Calgary is a fast-paced city in which it is easy to do little more than work and sleep. Stephen Covey in his popular book, Seven Habits of Highly Effective People, says,

It’s incredibly easy to get caught up in an activity trap, in the busy-ness of life, to work harder and harder at climbing the ladder of success only to discover it’s leaning against the wrong wall.1

I must constantly be looking to see if I am putting my energies in the correct places. I don’t want to climb the ladder of success only to find that I have sacrificed my emotional health; my spiritual health; my family. Peter Scazzero speaks to this in his book Emotionally Healthy Spirituality. One of the things that he emphasises is “listening to the interruptions.” When small or large interruptions happen, do we pay attention or hurry to get through them? Many times those interruptions may be just what God wants to use in our lives to get us out of our ladder-climbing routine long enough to grow emotionally and spiritually. Scazzero points out that sudden loss is one form of interruption. Losses remind us that we are not in control. Peter Scazzero says this about loss,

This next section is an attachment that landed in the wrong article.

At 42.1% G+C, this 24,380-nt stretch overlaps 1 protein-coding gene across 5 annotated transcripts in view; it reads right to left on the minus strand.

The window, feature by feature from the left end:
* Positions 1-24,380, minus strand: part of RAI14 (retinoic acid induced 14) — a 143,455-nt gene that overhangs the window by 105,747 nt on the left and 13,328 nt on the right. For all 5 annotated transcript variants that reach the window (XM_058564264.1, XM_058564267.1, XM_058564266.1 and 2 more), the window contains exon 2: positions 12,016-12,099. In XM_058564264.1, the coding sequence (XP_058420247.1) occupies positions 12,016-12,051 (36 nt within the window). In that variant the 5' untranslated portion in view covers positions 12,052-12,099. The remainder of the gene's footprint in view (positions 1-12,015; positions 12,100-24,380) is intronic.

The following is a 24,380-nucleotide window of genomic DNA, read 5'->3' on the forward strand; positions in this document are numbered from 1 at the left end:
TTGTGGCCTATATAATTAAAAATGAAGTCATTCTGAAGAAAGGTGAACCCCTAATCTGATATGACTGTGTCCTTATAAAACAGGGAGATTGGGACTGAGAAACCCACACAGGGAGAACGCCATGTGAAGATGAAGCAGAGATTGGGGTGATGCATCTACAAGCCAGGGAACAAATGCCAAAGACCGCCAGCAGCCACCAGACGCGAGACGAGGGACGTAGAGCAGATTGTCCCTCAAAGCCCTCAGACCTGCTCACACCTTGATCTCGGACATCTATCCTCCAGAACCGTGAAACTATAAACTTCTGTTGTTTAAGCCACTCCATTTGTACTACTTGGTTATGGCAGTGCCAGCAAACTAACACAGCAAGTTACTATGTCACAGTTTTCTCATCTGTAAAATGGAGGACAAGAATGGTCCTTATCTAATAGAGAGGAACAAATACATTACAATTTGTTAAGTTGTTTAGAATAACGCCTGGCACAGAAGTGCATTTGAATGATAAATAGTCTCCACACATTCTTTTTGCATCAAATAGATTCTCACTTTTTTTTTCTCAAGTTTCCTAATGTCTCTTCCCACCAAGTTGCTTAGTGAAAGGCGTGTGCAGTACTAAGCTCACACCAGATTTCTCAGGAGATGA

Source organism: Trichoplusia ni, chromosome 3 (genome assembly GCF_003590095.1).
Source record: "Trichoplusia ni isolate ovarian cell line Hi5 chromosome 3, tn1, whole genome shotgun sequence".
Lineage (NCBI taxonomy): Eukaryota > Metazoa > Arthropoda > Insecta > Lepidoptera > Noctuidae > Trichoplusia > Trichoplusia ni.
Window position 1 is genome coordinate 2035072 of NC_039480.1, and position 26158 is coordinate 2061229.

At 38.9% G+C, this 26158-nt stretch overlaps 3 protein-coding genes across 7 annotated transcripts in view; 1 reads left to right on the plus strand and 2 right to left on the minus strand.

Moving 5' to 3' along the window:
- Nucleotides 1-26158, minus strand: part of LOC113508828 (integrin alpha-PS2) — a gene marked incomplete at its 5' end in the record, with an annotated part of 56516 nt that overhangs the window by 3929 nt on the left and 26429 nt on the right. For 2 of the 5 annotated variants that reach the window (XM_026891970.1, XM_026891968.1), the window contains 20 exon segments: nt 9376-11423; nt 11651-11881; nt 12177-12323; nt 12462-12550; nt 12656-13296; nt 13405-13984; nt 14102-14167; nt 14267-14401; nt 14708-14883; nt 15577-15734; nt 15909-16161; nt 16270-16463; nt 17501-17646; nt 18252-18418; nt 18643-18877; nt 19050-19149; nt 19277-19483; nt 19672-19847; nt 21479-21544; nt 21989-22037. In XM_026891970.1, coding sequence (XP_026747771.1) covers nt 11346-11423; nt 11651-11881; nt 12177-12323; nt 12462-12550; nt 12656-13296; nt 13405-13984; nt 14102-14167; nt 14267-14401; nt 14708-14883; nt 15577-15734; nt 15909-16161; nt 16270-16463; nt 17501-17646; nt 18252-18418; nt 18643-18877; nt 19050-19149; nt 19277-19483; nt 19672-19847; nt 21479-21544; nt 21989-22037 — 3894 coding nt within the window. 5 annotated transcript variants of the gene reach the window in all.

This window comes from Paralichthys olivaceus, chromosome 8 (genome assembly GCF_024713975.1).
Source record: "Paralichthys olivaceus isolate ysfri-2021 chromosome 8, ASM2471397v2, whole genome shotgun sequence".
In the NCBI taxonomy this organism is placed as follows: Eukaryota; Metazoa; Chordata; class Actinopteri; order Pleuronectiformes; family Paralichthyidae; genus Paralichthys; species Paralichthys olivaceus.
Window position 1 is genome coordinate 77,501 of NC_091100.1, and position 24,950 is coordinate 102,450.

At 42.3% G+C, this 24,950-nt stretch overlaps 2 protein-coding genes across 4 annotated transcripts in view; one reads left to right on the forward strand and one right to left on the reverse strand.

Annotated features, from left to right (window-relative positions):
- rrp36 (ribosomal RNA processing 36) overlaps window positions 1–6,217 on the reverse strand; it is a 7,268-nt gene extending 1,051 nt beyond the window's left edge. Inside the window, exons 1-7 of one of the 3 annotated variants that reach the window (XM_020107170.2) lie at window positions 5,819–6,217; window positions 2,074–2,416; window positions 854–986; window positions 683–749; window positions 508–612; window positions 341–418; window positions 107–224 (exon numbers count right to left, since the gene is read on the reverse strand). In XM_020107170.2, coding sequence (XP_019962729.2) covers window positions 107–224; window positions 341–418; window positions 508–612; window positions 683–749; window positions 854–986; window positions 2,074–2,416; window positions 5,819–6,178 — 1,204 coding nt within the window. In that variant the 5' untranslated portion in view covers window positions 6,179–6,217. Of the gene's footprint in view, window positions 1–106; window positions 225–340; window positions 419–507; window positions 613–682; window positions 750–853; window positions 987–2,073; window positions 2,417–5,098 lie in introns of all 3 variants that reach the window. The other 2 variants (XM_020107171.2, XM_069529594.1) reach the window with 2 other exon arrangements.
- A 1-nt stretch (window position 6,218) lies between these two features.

our culture does very poorly with loss, and especially church culture. The attitude is one of don’t feel, don’t talk about it. Or stuff it and numb it; medicate yourself in some way. And that’s why we love our addictions; everything from shopping, to food, to drugs, to alcohol, you name it. But there is something about it because when we go through loss and grief, we lose control. And who wants to be out of control? We don’t.2

What are the interruptions in my life right now? To what do I need to pay attention? What opportunities for growth are right in front of me? Will I pay attention or keep climbing the ladder?

Works cited:
Covey, Stephen R. Seven Habits of Highly Effective People: Powerful Lessons in Personal Change. Simon and Schuster, 1989.
Scazzero, Peter. Emotionally Healthy Spirituality. Nashville: Thomas Nelson, 2006.

1 (Covey 1989, 89)
2 (Scazzero 2006) sermon series.

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